National Geographic : 1914 Mar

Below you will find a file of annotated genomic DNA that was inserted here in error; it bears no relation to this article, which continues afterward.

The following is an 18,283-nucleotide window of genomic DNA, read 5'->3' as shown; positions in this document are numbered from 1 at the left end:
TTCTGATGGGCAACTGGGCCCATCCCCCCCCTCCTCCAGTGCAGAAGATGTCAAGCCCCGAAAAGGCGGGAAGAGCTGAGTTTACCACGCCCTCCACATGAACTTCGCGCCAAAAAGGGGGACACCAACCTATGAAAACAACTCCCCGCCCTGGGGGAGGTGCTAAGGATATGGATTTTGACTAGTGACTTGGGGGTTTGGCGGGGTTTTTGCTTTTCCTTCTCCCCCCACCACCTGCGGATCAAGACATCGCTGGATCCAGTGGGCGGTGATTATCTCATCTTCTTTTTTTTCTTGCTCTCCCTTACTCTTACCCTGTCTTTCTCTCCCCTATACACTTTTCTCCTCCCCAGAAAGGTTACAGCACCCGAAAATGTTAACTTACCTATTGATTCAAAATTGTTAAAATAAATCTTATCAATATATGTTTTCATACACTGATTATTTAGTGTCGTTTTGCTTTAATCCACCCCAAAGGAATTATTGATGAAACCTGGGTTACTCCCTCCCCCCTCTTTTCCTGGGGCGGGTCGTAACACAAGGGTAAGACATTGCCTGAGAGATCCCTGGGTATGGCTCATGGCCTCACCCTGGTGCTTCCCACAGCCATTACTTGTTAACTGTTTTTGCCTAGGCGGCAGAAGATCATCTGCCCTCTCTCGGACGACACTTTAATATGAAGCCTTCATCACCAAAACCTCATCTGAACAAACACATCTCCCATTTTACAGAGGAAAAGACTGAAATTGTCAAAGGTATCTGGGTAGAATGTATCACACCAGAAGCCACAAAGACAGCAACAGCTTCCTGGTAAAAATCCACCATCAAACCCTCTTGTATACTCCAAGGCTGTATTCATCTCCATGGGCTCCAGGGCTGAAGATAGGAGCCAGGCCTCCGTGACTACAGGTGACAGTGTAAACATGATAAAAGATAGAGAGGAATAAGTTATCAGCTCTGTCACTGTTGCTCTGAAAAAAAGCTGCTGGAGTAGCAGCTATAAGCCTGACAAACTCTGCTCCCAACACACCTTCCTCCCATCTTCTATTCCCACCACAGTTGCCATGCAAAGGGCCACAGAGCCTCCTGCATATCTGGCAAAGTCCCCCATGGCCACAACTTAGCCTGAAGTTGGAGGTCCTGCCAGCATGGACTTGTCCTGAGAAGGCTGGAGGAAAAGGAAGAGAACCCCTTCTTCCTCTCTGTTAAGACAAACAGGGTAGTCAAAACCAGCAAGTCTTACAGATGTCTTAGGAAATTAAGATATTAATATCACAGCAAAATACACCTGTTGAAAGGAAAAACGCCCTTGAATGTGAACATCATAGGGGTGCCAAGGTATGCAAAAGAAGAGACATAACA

PAYING A MIDWINTER VISIT Photo by Wilbur F. Smith This shows a bird visitor attracted by the lump of suet fastened to the old pear tree. A lump of suet set in some convenient place is perhaps the surest way of securing bird visitors in midwinter, for it is a food supply they greatly appreciate. protected resort of such birds as stayed with us. In the Year Iook of the Department of Agriculture for Iqgo there is a most interesting article on "Plants Useful to Attract Iirds and Protect Fruit," by W. L. McAtee. In this there is a list, on page 186. of the best trees and shrubs for attracting birds, given in the order of their attractiveness, as follows: Elders, raspberries and blackberries, mulberries, dogwood fruits, sumachs, wild cherries, blueberries, wild grapes, pokeberries, Vir ginia creeper berries, bayberries, juniper berries, service berries, holly berries, strawberries, the fruits of viburnums, hackberries, huckleberries, haws, spice bush berries, rose hips, sarsaparilla, sour gum, gooseberries, currants, and snow berry. To the above list is added the follow ing supplementary list of some other plants known to be attractive to birds, and to this the names of other species doubtless might be added: Manzanita, barberry, buffalo berry. silverberry, buck thorn, mountain ash, China berry, Cali fornia Christmas berry, pepper tree, mag nolia, nockaway, lote bush, and bluewood. With the above very comprehensive lists to choose from, it is not a difficult matter to make out a list of trees and shrubs for almost any place, no matter how small, that will supply its quota of birds' food from early summer to the following spring, while if the place is a large one, or the problem at all difficult, it may be the best policy, as well as in the end the most economical, to consult some competent landscape architect as to the proper disposition of the proposed plantations. What is worth doing at all is always worth doing well. Besides the trees and shrubs in the above lists, there are many herbaceous plants whose seeds are attractive to birds.